Network News

X My Profile
View More Activity
Share Stories  |  Traffic  |  Columns  |  Q&A     |  Get Gridlock:    Twitter |    Facebook  |     RSS   |  phone Alerts

O'Malley Backs Light Rail For Purple Line

governor purple line.jpg
Maryland governor said today's announcement is part of a long process. (Thomson)

Maryland Gov. Martin O'Malley picked light rail over a bus rapid transit system for the 16-mile transitway between New Carrollton and Bethesda. He also endorsed plans to follow the route of the old Georgetown Branch railroad right of way through Bethesda and Chevy Chase, as well as the largely above-ground route through downtown Silver Spring.

Maryland is "moving forward with our plan to develop the light rail option," O'Malley said. The next step, he continued, will be to submit a request for federal approval. "It's a process," he noted. "Some would say we've had 50 years of discussions."

"Among our citizens, there have been disagreements," he said, stressing that the decisions he has made about the Purple Line follow "the locally preferred alternative" backed by Montgomery and Prince George's county leaders.

The governor made the announcement this morning at the New Carrollton Metro station, the eastern terminus of a project that will link to Metrorail, MARC and Amtrak along with scores of Metro and local bus routes. After the announcement, O'Malley was scheduled to take MARC north to Baltimore, where he would tell that community which version of a new Red Line he believed should be built in the city.

The Purple Line has been a dream of planners, transit advocates and ordinary travelers for so long that it has spanned the terms of three governors: Parris Glendening, Robert Ehrlich and O'Malley all reviewed options for a transit link across Prince George's and Montgomery counties.

Early on, many people were rooting for a Metrorail route that would link the ends of Washington's Red Line. There were versions of that proposed for inside and outside the Beltway. The Ehrlich administration settled on an inside the Beltway route extending east from Silver Spring to New Carrollton, and studied options that included simply managing the traffic better along the route, building a light rail line or building a system of fast-moving buses.

The years of study since then have been leading to this day, when the governor would make a final choice after reviewing the study and the recommendations of local leaders.
O'Malley's announcement is a landmark, but the marker may turn out to be somewhere in the middle of the long process leading to the first boarding of a rail car sometime in the middle of the next decade.

The decision sets in motion an appeal to the Federal Transit Administration for funding. It also may set in motion lawsuits from people in Chevy Chase who don't want to see a rail line along the Capital Crescent Trail and through a country club. Many residents of Silver Spring are not happy with the plan to drive trains along winding, congested Wayne Avenue and its residential neighborhoods.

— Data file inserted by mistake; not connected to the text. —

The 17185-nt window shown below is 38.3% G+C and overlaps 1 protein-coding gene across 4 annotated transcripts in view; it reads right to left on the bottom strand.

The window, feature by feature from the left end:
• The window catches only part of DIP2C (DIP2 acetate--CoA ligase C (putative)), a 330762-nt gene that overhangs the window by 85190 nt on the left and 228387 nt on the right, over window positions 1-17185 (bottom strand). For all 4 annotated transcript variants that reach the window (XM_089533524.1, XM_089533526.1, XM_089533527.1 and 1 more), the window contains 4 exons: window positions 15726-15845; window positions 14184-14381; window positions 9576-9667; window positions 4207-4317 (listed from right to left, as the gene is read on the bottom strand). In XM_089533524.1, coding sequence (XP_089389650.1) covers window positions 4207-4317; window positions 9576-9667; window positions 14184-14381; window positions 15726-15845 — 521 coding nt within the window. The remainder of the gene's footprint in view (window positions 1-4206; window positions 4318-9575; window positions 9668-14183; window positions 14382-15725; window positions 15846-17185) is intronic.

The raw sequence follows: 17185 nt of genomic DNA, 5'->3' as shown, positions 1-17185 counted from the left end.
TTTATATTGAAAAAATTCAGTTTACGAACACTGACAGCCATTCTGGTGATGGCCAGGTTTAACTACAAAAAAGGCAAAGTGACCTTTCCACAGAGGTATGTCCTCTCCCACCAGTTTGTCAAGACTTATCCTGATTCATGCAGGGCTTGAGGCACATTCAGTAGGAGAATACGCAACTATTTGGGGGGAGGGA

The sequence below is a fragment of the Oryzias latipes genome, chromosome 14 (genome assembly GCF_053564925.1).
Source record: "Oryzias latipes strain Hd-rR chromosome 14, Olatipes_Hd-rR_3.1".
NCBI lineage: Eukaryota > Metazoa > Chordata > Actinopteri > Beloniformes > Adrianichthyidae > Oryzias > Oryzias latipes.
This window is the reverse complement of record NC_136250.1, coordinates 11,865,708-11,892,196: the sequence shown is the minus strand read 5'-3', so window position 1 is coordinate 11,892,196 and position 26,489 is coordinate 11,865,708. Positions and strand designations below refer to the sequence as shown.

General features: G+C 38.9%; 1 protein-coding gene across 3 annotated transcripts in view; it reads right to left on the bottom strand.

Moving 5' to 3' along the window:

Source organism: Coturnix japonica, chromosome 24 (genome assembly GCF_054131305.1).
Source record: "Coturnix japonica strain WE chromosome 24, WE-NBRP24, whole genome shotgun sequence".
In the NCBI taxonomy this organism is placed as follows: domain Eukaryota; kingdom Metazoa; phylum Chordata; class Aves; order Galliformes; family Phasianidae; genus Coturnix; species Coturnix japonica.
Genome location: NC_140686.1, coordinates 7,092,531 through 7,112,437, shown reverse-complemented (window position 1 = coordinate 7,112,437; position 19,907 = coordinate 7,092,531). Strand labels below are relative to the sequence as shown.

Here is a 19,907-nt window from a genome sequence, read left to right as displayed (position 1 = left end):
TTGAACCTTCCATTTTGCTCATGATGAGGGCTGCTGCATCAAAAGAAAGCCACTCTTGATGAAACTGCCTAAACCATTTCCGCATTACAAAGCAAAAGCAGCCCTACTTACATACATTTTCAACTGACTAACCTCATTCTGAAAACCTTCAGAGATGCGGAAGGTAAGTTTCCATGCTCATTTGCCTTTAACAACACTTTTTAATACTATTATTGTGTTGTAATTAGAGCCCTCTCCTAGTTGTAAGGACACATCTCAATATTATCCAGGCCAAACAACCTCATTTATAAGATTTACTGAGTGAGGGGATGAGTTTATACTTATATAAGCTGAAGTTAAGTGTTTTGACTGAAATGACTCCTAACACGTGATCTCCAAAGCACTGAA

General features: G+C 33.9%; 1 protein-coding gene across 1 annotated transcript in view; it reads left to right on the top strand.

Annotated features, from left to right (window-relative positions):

If the project gets through all that, someone eventually is going to have to decide who will drive the trains. Will Maryland turn the keys over to Metro, or will the Maryland Transit Administration operate the line?

But first things first: Now, Maryland will have to compete with other states for the limited pile of money that constitutes the federal New Starts program for transit projects, without which, the Purple Line won't reach a ribbon-cutting.

By Robert Thomson  |  August 4, 2009; 9:05 AM ET
 | Tags: Dr. Gridlock, bus rapid transit, light rail  
Save & Share:  Send E-mail   Facebook   Twitter   Digg   Yahoo Buzz   StumbleUpon   Technorati   Google Buzz   Previous: Traffic Alert: Delays on Southbound I-295
Next: Delays Around Deanwood Metro Station


I am terribly upset that the Capital Trail site has been chosen. It is a trail that I ride on and walk on, several times a week. What a wonderful trail, where many elderly from the nearby retirement facility walk and enjoy nature. First the ICC and now this. Does anyone care about the preservation of places for solitude and exercise? Those are stressed in the media as solutions to stress and poor health, but then the officials take those places away. It is a sad, sad day and I am very upset at our governor, who I campaigned for, but he will not get my vote every again.

Posted by: martharh1 | August 4, 2009 2:00 PM | Report abuse

Boo hoo marthah1. As a commuter in Silver Spring I look forward to the day I can get to Bethesda for dinner without taking a bus or going through downtown DC. Please move, you're standing, hiking or meditating in the way of progress.

Posted by: anarcho-liberal-tarian | August 4, 2009 2:37 PM | Report abuse

Wasn't the trail originally the rail bed for a train that was then switched over for use as a walking trail? It makes perfect sense to return it to its original use, more so than having the state spend hundreds of millions of dollars buying new right of way through peoples back yards because a few people think their walking trail is too important.